ProteinPilot™ Software was used for identification and quantification of the acquired LC-MS/MS data. The software automatically performs false discovery rate (FDR) analysis based on a forward and reversed protein database search approach. In this study, only proteins at 1% global FDR and distinct peptides at 5% local FDR were used for further analysis. The evaluation of three injections of the unfractionated sample yielded 544 proteins and 11,071 distinct peptides. In the evaluation of three injections of the non-cysteinyl peptides fraction and cysteinyl peptides fraction, an average of 679 proteins (9,619 peptides) and 486 proteins (7,898 peptides) were identified, respectively (Figure 3). 

Protein alignment template for intersection analysis

Further understanding of the impact of this sample fractionation strategy can only be gained by analyzing the assigned protein and peptide populations in each fraction. Intersection analysis between the various sample preparation fractions was performed to assess the impact on unique protein identifications using the Protein Alignment Template.

The Venn diagrams shown in Figure 4 illustrate the benefits of the fractionation on uniquely identified proteins. One injection of each non-cysteinyl and cysteinyl fractions detected 38% more unique proteins than two injections of the unfractionated sample, showing that the CPE enrichment clearly led to increased proteome coverage. In the comparison of three injections of the unfractionated sample vs. three injections of either the cysteinyl or non-cysteinyl peptides fraction, the number of identified proteins increased by 20.9% and 40.2%. Even though fewer peptides (28.6 %) and proteins (10.6%) were identified in the cysteinyl peptide fraction, the analysis of this fraction still delivered a 20% increase of unique proteins assigned compared to the unfractionated sample alone. Ultimately, the combined evaluation of three injections of both cysteinyl and non-cysteinyl peptides fractions resulted in identification of 60.8% more proteins compared to three injections of the unfractionated sample (Figure 4). The alignment example of this comparison is shown in Figure 5.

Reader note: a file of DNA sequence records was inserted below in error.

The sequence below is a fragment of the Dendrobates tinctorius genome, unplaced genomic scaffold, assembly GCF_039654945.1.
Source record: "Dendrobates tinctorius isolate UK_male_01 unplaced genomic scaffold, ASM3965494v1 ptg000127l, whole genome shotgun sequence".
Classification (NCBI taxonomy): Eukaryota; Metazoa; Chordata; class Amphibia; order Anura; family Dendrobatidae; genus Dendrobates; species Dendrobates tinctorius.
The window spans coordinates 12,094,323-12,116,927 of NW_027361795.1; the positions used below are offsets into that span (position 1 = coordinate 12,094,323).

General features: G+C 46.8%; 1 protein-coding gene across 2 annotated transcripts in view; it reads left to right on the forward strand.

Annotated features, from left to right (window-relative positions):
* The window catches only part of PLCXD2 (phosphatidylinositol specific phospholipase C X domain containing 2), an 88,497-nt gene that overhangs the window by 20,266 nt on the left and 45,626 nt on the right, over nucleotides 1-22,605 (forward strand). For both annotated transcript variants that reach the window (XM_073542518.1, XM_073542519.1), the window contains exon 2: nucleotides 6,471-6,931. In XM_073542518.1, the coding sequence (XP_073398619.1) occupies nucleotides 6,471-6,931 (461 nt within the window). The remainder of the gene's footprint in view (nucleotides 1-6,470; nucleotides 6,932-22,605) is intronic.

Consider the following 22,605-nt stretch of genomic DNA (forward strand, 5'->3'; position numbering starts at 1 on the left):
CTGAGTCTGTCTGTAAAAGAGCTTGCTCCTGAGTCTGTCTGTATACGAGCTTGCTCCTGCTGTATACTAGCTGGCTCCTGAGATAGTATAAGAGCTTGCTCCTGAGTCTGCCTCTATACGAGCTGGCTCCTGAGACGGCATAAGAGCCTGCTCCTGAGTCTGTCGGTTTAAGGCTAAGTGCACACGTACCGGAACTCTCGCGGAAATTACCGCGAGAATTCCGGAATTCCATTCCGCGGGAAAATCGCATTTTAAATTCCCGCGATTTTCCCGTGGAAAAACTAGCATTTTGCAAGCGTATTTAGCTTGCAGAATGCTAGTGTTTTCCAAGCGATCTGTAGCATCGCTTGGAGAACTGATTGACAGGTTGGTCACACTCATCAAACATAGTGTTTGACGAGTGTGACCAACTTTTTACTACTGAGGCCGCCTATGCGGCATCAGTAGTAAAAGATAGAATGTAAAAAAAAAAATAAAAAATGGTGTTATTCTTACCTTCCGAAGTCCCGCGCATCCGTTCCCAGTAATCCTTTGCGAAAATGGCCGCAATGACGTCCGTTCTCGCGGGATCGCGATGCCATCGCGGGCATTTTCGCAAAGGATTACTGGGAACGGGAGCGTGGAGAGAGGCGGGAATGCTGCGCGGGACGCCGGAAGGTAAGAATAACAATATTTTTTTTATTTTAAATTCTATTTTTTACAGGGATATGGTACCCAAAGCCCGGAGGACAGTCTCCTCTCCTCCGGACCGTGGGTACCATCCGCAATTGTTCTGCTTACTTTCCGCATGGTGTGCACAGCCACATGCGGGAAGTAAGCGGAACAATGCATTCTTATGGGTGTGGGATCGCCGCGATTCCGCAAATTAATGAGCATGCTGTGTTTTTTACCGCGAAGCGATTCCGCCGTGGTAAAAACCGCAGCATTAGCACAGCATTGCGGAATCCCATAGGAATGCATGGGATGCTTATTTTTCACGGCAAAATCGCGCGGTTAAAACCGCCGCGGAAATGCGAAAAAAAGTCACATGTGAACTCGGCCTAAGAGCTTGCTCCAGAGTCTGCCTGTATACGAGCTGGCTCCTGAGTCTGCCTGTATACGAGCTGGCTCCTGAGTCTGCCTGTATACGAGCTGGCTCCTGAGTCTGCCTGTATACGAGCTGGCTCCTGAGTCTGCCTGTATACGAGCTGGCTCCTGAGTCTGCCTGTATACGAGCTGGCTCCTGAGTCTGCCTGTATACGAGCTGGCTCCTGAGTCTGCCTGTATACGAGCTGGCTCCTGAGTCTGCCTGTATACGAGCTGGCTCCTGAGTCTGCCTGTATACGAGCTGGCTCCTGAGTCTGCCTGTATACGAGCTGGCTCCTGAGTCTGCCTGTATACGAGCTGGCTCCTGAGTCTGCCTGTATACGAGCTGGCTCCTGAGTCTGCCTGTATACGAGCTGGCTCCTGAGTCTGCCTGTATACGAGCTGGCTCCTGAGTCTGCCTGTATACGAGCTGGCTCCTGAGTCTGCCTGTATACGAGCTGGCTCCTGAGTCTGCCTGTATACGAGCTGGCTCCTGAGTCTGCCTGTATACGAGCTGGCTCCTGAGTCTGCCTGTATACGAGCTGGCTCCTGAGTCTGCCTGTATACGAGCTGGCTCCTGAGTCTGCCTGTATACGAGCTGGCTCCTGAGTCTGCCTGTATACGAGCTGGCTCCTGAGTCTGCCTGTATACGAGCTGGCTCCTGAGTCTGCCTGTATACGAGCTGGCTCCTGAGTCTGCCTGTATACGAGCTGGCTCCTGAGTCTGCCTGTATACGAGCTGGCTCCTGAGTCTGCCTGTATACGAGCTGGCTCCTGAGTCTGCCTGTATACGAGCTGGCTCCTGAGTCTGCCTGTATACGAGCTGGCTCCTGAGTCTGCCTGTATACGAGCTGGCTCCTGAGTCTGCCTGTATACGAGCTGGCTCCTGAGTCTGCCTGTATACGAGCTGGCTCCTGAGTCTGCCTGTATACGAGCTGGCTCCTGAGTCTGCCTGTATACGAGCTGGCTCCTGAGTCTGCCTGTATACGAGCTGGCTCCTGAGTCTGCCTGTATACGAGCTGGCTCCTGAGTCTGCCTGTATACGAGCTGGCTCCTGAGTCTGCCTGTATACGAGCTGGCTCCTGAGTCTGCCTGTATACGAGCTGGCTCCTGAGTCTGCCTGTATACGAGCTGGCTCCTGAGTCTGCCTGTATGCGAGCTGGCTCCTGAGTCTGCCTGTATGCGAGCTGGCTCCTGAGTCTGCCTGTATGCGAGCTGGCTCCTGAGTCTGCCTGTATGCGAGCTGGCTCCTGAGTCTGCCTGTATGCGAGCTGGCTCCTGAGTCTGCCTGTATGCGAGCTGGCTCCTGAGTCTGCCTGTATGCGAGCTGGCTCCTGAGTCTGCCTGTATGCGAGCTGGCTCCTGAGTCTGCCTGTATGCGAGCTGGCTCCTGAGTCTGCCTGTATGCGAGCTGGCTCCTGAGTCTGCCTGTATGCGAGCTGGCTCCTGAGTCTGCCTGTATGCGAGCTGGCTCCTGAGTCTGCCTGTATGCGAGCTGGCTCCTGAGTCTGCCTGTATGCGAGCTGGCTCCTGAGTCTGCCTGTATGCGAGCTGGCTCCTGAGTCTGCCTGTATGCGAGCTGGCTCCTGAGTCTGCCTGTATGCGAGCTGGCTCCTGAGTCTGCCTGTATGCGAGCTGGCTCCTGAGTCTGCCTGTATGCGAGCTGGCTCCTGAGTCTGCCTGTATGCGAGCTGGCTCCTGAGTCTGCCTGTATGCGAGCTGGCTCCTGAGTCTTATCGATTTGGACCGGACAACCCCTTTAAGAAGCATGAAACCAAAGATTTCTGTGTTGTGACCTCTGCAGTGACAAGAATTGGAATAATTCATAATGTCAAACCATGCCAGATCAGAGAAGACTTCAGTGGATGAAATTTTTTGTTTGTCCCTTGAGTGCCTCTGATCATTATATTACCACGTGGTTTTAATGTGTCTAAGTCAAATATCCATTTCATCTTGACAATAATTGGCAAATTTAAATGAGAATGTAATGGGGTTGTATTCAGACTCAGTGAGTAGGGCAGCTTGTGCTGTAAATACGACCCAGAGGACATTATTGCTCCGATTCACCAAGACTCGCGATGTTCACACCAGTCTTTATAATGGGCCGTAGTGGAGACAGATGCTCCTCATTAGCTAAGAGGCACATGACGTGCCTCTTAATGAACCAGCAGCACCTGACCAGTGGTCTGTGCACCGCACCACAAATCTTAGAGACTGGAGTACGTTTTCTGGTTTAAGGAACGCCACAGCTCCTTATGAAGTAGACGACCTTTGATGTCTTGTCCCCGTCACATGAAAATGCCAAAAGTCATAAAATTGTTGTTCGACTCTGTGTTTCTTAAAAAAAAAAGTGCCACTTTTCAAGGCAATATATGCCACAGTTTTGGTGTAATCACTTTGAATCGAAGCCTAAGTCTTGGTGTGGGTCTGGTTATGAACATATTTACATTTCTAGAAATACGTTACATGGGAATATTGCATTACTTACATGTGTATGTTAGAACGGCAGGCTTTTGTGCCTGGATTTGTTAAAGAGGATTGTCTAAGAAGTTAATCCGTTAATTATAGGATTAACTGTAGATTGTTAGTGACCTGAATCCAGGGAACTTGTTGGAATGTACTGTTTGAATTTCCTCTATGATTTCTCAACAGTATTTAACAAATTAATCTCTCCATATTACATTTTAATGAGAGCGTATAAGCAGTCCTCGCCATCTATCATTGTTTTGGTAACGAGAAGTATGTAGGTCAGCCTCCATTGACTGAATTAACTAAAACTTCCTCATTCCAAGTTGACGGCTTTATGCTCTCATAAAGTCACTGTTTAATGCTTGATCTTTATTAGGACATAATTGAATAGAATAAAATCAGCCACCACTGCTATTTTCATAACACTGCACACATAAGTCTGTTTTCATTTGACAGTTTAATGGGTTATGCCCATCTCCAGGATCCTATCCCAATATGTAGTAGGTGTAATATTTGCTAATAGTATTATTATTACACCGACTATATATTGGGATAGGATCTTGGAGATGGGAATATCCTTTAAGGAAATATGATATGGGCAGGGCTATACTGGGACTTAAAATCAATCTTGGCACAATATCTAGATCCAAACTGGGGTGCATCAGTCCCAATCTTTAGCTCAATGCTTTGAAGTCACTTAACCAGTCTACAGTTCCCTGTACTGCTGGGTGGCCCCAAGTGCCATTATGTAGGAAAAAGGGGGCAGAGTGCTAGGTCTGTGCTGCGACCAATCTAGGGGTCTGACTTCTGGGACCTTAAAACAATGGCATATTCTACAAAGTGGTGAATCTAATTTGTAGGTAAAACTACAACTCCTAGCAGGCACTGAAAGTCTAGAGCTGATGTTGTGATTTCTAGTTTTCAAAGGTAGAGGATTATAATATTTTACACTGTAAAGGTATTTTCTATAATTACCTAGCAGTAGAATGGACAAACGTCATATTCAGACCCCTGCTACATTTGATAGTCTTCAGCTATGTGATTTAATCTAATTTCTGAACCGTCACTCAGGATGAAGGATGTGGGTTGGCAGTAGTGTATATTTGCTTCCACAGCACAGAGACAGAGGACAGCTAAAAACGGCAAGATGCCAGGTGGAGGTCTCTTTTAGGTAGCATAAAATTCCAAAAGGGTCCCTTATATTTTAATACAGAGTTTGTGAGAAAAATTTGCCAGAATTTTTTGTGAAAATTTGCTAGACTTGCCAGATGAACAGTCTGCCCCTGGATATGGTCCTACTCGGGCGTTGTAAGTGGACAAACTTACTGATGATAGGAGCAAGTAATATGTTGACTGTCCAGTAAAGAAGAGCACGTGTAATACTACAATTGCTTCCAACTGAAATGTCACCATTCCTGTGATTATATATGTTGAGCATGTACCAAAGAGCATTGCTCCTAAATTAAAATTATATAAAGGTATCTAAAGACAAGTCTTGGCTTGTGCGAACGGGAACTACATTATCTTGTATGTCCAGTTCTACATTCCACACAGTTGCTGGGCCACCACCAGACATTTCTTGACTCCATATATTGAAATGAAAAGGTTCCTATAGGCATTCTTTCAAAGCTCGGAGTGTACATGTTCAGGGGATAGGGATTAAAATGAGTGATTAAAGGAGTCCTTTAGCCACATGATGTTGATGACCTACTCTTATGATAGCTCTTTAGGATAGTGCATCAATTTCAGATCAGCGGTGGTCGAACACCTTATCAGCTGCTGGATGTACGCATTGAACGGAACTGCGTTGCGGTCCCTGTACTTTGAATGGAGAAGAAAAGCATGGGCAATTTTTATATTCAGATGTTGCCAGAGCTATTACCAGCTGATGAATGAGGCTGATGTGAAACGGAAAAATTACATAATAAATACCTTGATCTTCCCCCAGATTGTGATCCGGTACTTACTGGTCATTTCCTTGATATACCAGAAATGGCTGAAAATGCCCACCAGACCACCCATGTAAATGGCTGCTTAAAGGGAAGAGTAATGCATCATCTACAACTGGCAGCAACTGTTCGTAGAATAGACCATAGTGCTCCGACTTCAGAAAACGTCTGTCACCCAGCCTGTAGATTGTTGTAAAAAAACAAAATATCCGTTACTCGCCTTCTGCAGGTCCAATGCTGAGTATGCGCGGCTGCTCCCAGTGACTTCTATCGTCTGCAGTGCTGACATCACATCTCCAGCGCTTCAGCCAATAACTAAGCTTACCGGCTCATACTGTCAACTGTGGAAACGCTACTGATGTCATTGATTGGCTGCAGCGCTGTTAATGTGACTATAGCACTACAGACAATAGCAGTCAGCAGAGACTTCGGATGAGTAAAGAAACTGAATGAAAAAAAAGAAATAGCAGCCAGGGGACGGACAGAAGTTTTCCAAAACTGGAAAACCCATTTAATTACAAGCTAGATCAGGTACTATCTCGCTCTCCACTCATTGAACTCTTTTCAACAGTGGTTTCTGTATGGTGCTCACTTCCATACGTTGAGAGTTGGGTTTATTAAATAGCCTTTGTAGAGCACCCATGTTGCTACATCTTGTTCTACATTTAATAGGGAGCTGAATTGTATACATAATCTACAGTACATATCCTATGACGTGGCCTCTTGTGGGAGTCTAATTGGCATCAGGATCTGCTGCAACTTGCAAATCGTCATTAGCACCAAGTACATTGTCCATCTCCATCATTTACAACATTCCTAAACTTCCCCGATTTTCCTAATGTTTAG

Figure 4. Protein identification overlap in individual analysis combinations. The Venn diagrams illustrate yields of identified proteins in various combinations of analyzed sample preparation fractions. The numbers represent the median number of identification numbers achieved from the fractions indicated. The protein distribution and overlap across multiple fractions was assessed using the Protein Alignment Template7.

Protein alignment for sequence coverage comparison

In addition to aligning the proteins between the samples, the sequence coverage for each protein can be compared on a sample by sample basis. This provides further color to usefulness of this fractionation strategy. Figure 5 shows the comparison between 3 replicates of the unfractionated sample and 3 replicates of the combined Cys and Non-Cys fractions. The comparison clearly shows that the fractionation strategy provides significantly higher sequence coverage per protein. Higher sequence coverage yields higher confidence quantitation, increased detection of post-translational modifications and more information about individual proteins of interest
 

Figure 5. Comparison of sequence coverage obtained unfractionated and cysteine and non-cysteine fractionated samples. Higher sequence coverage is observed for most proteins and more proteins are found in total when the Cysteinyl fractionation strategy is used and both fractions are measured.

Protein alignment for quantification comparison

In addition to the alignment and coverage tools, the quantification results for each protein across a set of samples can also be aligned and compared using the Protein Alignment Template. After aligning at the protein level, the protein ratios across all samples can now be compared. Any quantification strategy used and analyzed by ProteinPilot™ Software can be aligned and studied using the Protein Alignment Template.